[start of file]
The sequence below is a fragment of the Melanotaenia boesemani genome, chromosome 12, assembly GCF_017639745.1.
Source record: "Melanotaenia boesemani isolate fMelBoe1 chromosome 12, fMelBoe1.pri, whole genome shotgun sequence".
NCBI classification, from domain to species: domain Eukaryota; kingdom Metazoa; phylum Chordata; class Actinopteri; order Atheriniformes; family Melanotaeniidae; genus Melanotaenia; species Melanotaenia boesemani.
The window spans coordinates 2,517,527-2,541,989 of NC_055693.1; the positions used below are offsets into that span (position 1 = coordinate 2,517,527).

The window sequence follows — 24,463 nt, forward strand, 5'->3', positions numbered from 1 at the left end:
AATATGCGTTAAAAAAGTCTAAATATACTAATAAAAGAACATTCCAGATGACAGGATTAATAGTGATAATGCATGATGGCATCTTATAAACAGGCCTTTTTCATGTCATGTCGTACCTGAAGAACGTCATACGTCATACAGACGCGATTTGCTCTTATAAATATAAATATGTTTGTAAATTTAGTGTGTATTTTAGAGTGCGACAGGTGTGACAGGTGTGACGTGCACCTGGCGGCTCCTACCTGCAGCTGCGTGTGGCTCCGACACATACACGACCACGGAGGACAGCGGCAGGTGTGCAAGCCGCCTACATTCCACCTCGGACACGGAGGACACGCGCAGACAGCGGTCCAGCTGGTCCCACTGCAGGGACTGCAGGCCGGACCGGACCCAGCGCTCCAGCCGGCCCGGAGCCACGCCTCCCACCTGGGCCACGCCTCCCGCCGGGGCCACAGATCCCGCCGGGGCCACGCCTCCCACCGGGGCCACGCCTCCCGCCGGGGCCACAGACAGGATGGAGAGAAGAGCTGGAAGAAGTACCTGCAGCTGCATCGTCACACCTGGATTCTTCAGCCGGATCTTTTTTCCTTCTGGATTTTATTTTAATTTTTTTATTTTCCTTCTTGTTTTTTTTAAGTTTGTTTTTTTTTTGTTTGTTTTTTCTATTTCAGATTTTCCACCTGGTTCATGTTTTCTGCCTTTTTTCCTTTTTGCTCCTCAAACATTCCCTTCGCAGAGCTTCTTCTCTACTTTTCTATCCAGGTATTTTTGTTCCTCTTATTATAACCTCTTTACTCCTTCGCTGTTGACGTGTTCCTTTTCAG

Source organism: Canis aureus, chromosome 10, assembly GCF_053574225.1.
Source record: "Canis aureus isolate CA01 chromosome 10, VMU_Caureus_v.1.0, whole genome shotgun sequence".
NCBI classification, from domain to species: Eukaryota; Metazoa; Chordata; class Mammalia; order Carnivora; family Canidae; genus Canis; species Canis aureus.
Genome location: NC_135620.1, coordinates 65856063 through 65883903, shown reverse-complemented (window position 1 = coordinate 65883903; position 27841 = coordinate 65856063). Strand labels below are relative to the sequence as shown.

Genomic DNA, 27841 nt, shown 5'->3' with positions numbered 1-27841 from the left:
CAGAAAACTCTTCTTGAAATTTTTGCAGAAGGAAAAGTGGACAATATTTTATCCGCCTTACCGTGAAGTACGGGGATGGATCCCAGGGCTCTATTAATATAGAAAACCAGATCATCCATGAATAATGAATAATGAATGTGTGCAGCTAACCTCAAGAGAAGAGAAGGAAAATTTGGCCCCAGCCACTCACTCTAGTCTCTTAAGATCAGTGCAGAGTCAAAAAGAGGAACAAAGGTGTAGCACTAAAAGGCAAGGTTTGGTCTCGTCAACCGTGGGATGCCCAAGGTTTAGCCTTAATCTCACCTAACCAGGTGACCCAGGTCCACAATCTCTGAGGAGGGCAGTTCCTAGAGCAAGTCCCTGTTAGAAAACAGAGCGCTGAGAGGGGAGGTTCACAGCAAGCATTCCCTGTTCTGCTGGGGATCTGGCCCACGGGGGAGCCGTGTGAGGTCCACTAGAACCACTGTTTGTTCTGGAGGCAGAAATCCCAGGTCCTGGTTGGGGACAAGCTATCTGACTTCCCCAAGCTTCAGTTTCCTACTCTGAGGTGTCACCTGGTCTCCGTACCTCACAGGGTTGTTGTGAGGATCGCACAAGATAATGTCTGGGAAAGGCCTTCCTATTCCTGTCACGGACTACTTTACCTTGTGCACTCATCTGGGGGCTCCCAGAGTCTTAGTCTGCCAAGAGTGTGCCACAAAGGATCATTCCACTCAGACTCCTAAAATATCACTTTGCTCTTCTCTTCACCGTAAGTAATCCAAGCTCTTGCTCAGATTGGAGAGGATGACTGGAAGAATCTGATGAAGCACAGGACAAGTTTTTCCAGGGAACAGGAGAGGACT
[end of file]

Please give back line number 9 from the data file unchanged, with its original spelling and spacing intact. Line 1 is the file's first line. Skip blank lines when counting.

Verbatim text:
NCBI classification, from domain to species: Eukaryota; Metazoa; Chordata; class Mammalia; order Carnivora; family Canidae; genus Canis; species Canis aureus.